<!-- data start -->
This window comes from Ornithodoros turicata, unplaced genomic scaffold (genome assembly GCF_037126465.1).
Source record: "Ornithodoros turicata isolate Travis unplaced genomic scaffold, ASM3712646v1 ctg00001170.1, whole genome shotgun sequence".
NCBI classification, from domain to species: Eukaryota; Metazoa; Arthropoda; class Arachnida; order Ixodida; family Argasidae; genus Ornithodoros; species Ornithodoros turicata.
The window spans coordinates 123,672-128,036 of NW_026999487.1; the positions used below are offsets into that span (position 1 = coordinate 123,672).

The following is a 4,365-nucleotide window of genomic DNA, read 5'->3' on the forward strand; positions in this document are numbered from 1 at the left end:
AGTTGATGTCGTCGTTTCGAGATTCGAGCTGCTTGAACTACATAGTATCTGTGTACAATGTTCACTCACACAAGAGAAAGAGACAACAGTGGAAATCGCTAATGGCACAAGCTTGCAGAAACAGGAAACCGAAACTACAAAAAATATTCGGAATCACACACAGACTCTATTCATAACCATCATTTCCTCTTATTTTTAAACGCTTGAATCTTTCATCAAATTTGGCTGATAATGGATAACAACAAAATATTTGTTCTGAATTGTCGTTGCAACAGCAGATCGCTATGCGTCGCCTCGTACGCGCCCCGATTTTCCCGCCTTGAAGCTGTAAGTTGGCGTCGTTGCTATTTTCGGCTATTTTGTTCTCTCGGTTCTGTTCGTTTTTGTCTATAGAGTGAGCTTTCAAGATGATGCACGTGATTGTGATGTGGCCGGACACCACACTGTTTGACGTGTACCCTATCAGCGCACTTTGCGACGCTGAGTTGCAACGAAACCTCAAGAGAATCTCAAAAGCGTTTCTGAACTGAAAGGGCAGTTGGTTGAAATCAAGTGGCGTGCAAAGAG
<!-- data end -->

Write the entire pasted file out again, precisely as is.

This window comes from Ornithodoros turicata, unplaced genomic scaffold (genome assembly GCF_037126465.1).
Source record: "Ornithodoros turicata isolate Travis unplaced genomic scaffold, ASM3712646v1 ctg00001170.1, whole genome shotgun sequence".
NCBI classification, from domain to species: Eukaryota; Metazoa; Arthropoda; class Arachnida; order Ixodida; family Argasidae; genus Ornithodoros; species Ornithodoros turicata.
The window spans coordinates 123,672-128,036 of NW_026999487.1; the positions used below are offsets into that span (position 1 = coordinate 123,672).

The following is a 4,365-nucleotide window of genomic DNA, read 5'->3' on the forward strand; positions in this document are numbered from 1 at the left end:
AGTTGATGTCGTCGTTTCGAGATTCGAGCTGCTTGAACTACATAGTATCTGTGTACAATGTTCACTCACACAAGAGAAAGAGACAACAGTGGAAATCGCTAATGGCACAAGCTTGCAGAAACAGGAAACCGAAACTACAAAAAATATTCGGAATCACACACAGACTCTATTCATAACCATCATTTCCTCTTATTTTTAAACGCTTGAATCTTTCATCAAATTTGGCTGATAATGGATAACAACAAAATATTTGTTCTGAATTGTCGTTGCAACAGCAGATCGCTATGCGTCGCCTCGTACGCGCCCCGATTTTCCCGCCTTGAAGCTGTAAGTTGGCGTCGTTGCTATTTTCGGCTATTTTGTTCTCTCGGTTCTGTTCGTTTTTGTCTATAGAGTGAGCTTTCAAGATGATGCACGTGATTGTGATGTGGCCGGACACCACACTGTTTGACGTGTACCCTATCAGCGCACTTTGCGACGCTGAGTTGCAACGAAACCTCAAGAGAATCTCAAAAGCGTTTCTGAACTGAAAGGGCAGTTGGTTGAAATCAAGTGGCGTGCAAAGAG